Increase in truck accidents across nation's highways
New research suggests that older commercial truck drivers may be causing danger on the highways.
According to a recent CBS News article, the American trucking industry is struggling with a shortage of drivers. In an effort to compensate, many companies are recruiting retired truck drivers. Ten percent of commercial truck drivers are 65 years old, or older. According to CBS News correspondent Kris Van Cleave, the rules of the roads have not kept up with the times, raising the question:

Is more screening needed for commercial drivers?

  • In the summer of 2009, a semi driven by a 76-year-old rolled on top of three cars, killing ten people.
  • More recently, on Aug. 19 in Newark, New Jersey, a bus was T-boned by another N.J. Transit bus driven by a 70-year-old, killing two people.
  • A couple days later, on Aug. 25, a truck hauling stones driven by a 74-year-old slammed into traffic in a construction zone in Binghamton, New York, injuring ten people.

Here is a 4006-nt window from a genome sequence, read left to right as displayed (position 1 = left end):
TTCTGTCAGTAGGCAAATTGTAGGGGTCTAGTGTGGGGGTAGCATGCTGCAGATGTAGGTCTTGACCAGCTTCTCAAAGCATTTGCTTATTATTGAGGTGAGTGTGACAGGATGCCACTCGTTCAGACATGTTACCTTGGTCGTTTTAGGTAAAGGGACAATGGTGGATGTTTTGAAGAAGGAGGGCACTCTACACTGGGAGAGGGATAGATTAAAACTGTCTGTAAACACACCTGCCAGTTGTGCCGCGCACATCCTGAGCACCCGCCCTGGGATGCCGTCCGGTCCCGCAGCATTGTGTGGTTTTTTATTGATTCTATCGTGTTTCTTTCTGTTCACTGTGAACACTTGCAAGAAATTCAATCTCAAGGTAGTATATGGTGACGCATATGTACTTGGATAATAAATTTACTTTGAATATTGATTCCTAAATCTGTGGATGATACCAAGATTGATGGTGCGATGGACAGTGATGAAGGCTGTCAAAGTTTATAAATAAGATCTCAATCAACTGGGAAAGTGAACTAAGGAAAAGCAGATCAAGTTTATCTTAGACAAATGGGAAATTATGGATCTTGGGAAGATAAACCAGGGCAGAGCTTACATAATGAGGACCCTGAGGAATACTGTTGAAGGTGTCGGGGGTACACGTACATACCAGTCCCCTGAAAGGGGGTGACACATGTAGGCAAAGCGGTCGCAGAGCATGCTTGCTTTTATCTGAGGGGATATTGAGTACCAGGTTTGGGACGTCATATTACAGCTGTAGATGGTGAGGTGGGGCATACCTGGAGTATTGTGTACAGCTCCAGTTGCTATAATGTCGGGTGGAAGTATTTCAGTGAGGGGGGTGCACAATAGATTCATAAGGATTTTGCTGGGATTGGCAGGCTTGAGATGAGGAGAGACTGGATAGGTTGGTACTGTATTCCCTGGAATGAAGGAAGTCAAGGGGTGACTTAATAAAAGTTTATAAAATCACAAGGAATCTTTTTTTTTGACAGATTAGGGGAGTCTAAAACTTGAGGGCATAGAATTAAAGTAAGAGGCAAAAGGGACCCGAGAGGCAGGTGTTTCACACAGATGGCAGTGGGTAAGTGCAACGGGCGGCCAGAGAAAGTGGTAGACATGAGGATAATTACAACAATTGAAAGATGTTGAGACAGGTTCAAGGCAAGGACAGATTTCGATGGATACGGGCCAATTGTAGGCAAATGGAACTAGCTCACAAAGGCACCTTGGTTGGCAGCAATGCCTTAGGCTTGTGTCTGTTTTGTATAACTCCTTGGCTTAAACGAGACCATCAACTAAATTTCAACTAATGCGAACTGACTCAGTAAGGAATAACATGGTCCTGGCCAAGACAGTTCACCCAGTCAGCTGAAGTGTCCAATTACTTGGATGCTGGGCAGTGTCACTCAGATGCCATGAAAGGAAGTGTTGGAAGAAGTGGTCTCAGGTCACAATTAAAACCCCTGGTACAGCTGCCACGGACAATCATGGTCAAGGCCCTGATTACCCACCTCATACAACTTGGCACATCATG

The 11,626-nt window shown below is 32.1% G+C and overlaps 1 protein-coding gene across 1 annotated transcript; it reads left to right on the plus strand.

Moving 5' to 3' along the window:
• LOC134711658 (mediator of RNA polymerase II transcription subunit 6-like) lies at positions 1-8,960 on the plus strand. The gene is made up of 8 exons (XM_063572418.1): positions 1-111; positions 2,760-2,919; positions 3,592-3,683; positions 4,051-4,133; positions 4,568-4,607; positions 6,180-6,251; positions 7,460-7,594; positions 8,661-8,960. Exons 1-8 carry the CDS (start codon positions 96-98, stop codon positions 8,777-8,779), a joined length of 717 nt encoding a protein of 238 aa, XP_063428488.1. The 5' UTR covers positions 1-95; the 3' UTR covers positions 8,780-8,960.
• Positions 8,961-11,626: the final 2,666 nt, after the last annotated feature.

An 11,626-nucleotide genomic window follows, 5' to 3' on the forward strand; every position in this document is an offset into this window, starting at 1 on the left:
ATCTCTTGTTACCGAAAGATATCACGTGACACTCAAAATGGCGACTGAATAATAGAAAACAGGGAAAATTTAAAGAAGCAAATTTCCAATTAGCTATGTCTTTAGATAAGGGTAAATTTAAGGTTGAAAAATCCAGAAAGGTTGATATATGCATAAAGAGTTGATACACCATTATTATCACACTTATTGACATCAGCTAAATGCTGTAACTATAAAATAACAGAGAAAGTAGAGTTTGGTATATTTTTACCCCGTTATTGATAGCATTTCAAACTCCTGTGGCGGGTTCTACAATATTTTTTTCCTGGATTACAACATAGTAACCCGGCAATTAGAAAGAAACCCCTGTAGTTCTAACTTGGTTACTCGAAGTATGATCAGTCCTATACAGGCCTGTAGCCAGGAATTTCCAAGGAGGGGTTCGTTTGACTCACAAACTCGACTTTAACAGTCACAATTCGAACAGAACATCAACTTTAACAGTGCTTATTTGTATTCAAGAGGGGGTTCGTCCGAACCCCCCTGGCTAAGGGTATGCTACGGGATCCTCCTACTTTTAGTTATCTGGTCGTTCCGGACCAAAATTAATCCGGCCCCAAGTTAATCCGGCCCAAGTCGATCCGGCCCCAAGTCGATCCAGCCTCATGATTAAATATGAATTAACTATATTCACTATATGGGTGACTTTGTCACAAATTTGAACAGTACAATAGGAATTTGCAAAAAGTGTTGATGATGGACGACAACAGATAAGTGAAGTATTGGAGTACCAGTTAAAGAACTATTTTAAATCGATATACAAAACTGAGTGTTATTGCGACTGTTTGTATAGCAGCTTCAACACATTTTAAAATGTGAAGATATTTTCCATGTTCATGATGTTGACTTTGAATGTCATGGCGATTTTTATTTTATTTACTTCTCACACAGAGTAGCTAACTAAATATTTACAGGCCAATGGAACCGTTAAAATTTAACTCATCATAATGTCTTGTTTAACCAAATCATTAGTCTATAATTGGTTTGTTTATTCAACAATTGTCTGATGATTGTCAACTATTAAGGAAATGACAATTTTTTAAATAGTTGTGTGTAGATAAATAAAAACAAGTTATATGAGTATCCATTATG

A CBS News analysis of crash data reveals that in just the last three years, 19 percent increase in accidents involving commercial truck and bus drivers in their 70s, 80s, and 90s. From 2013 to 2015, there were more than 6,636 truck and bus accidents involving elderly drivers in just 12 states.

“The industry is looking for truck drivers. There’s a shortage in truck drivers. So they’re not going to self-regulate. The only way that that could be done is on the federal level,” Oklahoma Highway Patrol Lt. James Loftis said.

Federal Motor Carrier Safety Administration deputy administrator Daphne Jefferson acknowledged the increase in older commercial drivers. Her agency is currently studying the trend. She reported to CBS News, “We are not quite at the point yet where we are ready to say one way or another if there needs to be a change in driver rules for, say, drivers over 65.”


Leave a Comment





Is there an exclusive market available for your firm?

Area Pricing